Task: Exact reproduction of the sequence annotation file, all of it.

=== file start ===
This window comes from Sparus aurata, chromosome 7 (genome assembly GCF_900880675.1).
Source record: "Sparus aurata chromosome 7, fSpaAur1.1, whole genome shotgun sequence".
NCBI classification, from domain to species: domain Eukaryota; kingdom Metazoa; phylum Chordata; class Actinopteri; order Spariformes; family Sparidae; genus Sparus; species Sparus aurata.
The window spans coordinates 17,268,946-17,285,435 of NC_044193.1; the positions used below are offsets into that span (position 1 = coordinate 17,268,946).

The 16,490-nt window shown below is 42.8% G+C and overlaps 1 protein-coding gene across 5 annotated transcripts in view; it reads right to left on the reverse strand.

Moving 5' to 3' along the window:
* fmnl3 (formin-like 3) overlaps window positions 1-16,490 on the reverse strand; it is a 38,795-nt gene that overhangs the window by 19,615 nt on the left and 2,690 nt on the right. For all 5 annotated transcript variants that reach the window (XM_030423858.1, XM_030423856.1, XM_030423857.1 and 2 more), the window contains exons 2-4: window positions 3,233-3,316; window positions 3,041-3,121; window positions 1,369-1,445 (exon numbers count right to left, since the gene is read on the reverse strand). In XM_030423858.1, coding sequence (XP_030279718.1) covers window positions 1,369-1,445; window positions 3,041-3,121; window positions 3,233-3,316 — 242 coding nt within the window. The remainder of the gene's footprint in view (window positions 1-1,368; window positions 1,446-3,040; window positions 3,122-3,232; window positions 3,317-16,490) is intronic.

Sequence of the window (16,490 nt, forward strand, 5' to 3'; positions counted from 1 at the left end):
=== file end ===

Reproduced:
This window comes from Sparus aurata, chromosome 7 (genome assembly GCF_900880675.1).
Source record: "Sparus aurata chromosome 7, fSpaAur1.1, whole genome shotgun sequence".
NCBI classification, from domain to species: domain Eukaryota; kingdom Metazoa; phylum Chordata; class Actinopteri; order Spariformes; family Sparidae; genus Sparus; species Sparus aurata.
The window spans coordinates 17,268,946-17,285,435 of NC_044193.1; the positions used below are offsets into that span (position 1 = coordinate 17,268,946).

The 16,490-nt window shown below is 42.8% G+C and overlaps 1 protein-coding gene across 5 annotated transcripts in view; it reads right to left on the reverse strand.

Moving 5' to 3' along the window:
* fmnl3 (formin-like 3) overlaps window positions 1-16,490 on the reverse strand; it is a 38,795-nt gene that overhangs the window by 19,615 nt on the left and 2,690 nt on the right. For all 5 annotated transcript variants that reach the window (XM_030423858.1, XM_030423856.1, XM_030423857.1 and 2 more), the window contains exons 2-4: window positions 3,233-3,316; window positions 3,041-3,121; window positions 1,369-1,445 (exon numbers count right to left, since the gene is read on the reverse strand). In XM_030423858.1, coding sequence (XP_030279718.1) covers window positions 1,369-1,445; window positions 3,041-3,121; window positions 3,233-3,316 — 242 coding nt within the window. The remainder of the gene's footprint in view (window positions 1-1,368; window positions 1,446-3,040; window positions 3,122-3,232; window positions 3,317-16,490) is intronic.

Sequence of the window (16,490 nt, forward strand, 5' to 3'; positions counted from 1 at the left end):